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Pit Bull Informational
by Diane Jessup
DOG FIGHTING - THE TRUTH
Page II .
Despite having had the bond of man and dog betrayed, they still look at humans with love and - God knows why - trust.
Frozen to death
Unable to "scratch"
A "Happy Warrior" Mr. Stratton?
Both dogs died of exhaustion
after this match. What a waste of two dogs.
This pup looks for love and guidance.
Imagine him in the hands of a dog fighter.
With the rising of the social consciousness which brought
about the banning of animal baiting, those few people who
simply could not give up their attraction to watching animals
destroy each other moved underground. From the open fields
of bull baiting, blood sport moved to the dank and close
cellars of taverns and other secluded spots. To this day
dog fighting remains an activity attractive to very few,
secreted away in the modern equivalent of the old tavern
cellar. Because it is an illegal activity, it stands to
reason that the involvement of upstanding citizens is quite
rare. Authors such as Richard Stratton attempt to paint
a picture of intelligent, friendly, otherwise law abiding
and upstanding citizens which just enjoy the athletic ability
of their pets. However, time and again without exception,
when the reality of dog fighting comes to the light
of day, the truth is always found to be quite different.
following story of how Grand Champion "35" came
to his owner (in his owner's own words) is a far more accurate
representation of not only the "average" dog fighter
but the average care a pit dog can expect at the hands of
a well known "real deal dogmen":
was a blistering hot day in central Oklahoma the second
time I saw the little buckskin dog that, as fate would have
it, was eventually to change my life. We were in the midst
of the heat wave of 1980, suffering through over forty straight
days of hundred degree plus temperatures, and when I heard
the knock at my door, I really didn't feel like answering,
not just because of the heat, but due mostly to one of the
worst hangovers of my adult life. Fortunately I did answer,
only to be confronted by a fellow who looked at least as
bad as I felt. I didn't recognize him immediately as we
had only met once before and it wasn't until I saw the dog
in the back seat of his car that I knew who it was that
had summoned me from my nauseous stupor aboard the "porcelain
pony" in my bathroom.
said, "I know you know about these dogs and I was wondering
if you would give me thirty-five dollars for him. I have
to go away to McAlester (state prison) for a few months
and my wife doesn't like the dog. Its okay if you want to
fight him or whatever." My first impulse, standing
there staring at him, his long sweat-soaked hair clinging
to the ashen skin of his face and neck, (and my stomach
doing cartwheels across my torso ) was to tell him to "take
a hike" so I could rush back to my retreat in the "John".
But a little voice in the back of my brain (the crazy "dog
man" voice ) said "Hey Bill, you cannot raise
a pup to a year old for thirty-five dollars, much less buy
one. Maybe you should give it a shot?" I said, "Wait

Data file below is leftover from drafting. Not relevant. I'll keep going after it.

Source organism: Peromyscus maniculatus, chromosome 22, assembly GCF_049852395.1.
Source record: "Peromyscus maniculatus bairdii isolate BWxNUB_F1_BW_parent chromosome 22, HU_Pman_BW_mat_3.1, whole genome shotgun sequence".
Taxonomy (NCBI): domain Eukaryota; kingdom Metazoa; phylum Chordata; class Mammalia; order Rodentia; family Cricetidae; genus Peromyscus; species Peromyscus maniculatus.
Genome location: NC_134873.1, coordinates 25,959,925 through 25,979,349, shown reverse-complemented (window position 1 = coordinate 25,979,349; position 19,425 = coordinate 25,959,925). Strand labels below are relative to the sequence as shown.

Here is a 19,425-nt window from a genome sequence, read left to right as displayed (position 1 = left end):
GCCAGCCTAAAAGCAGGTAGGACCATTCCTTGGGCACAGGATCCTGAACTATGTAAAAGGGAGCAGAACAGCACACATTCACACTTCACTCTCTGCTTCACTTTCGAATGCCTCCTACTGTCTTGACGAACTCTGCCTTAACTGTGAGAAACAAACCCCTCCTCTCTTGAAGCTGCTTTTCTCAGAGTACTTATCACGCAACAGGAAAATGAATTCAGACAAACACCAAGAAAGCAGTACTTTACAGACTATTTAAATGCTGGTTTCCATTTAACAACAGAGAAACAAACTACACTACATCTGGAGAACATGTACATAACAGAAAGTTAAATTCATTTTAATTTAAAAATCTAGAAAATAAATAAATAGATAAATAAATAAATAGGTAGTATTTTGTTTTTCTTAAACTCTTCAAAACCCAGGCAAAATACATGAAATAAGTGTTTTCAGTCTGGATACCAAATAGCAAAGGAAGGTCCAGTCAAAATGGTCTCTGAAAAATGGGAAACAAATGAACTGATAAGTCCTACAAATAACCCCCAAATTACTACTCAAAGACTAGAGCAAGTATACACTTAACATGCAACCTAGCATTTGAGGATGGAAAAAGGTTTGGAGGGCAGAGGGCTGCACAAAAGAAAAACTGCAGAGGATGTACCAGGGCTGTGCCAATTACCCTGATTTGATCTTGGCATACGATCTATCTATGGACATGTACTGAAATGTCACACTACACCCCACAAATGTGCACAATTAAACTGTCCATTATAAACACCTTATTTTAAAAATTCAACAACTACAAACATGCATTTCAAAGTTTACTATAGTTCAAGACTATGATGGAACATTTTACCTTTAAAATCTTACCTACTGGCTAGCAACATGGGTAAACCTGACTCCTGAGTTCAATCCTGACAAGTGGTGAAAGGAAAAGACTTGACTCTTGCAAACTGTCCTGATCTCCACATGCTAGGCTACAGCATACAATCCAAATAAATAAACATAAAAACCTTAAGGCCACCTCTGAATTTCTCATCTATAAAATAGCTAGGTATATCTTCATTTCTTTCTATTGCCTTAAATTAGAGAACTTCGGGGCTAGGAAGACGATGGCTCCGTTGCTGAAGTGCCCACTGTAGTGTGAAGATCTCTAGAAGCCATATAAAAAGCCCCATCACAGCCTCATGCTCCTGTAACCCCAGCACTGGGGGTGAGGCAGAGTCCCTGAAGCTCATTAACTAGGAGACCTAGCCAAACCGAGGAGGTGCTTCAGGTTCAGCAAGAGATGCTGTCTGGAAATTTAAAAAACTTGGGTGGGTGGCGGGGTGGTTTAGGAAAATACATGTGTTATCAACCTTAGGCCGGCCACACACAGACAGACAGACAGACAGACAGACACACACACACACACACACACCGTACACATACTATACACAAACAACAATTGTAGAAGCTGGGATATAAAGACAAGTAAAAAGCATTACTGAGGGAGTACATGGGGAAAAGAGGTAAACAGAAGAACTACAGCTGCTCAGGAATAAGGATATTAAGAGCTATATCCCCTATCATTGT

here. Ill see if I have the cash." It turned out to
be one of the luckiest ( if not the most immediately enjoyable
) decisions I've ever made.
must confess I didn't even feel like walking the yearling
pup for almost twenty-four hours. I just put him in a crate
downstairs and went back to wishing I were temporarily dead.
I remember marveling at how uncannily silent the dog was,
never making a peep the whole time, nor did he soil his
crate before I finally got around to taking him out. It
was only then that I saw he was absolutely covered with
ticks! They were in his ears, between his toes, in his armpits,
everywhere! So, after he took a long, long pee and moved
his bowels our first mission was to soak him good with a
* Courtesy of KeepemScratchin Kennels
More From Dog Fighters:
"In Their Own Words"
the "fairness" of dog fighting, and the
judgment of those involved:
"A Virginia dogman coerced his owner (who was
very new to the dogs) into putting five dogs on the
pup - three one after the other in the morning and
two more eight hours later when the dog was sore and
swollen - and the last two were three time winners.
The pup off Bandit (blinded in one eye, one back leg
broken and his head, chest, both shoulders and both
stifles badly damaged) finally quit, coming across
and standing parallel with the dog on his last scratch. " The Complete Gamedog" by
Ed and Chris Faron.
the "concern" for their dogs, and the types
of homes these pups are dumped into:
"We put this young dog on an extremely hard-biting
chest dog that later went on to beat a good dog in
23 minutes. That young dog held the other dog out
and danced around for about 15 minutes - looking back
we realize how much of a puppy he really was at the
time, he didn't show any real aggression and acted
as if it was all a game? At 15 minutes the match dog
got in his chest and shoulders and hurt him real bad,
he might have even broken his shoulder (the pup was
on 3 legs immediately) and at 18 minutes the pup stood
the line. We gave him away as a pet and were patting
ourselves on the back about how smart we were to have
found out he was a cur right away instead of feeding
him until he was two years old, or older. ... Since
leaving our yard, the dog we gave away had gotten
his leg badly broken while running loose (and was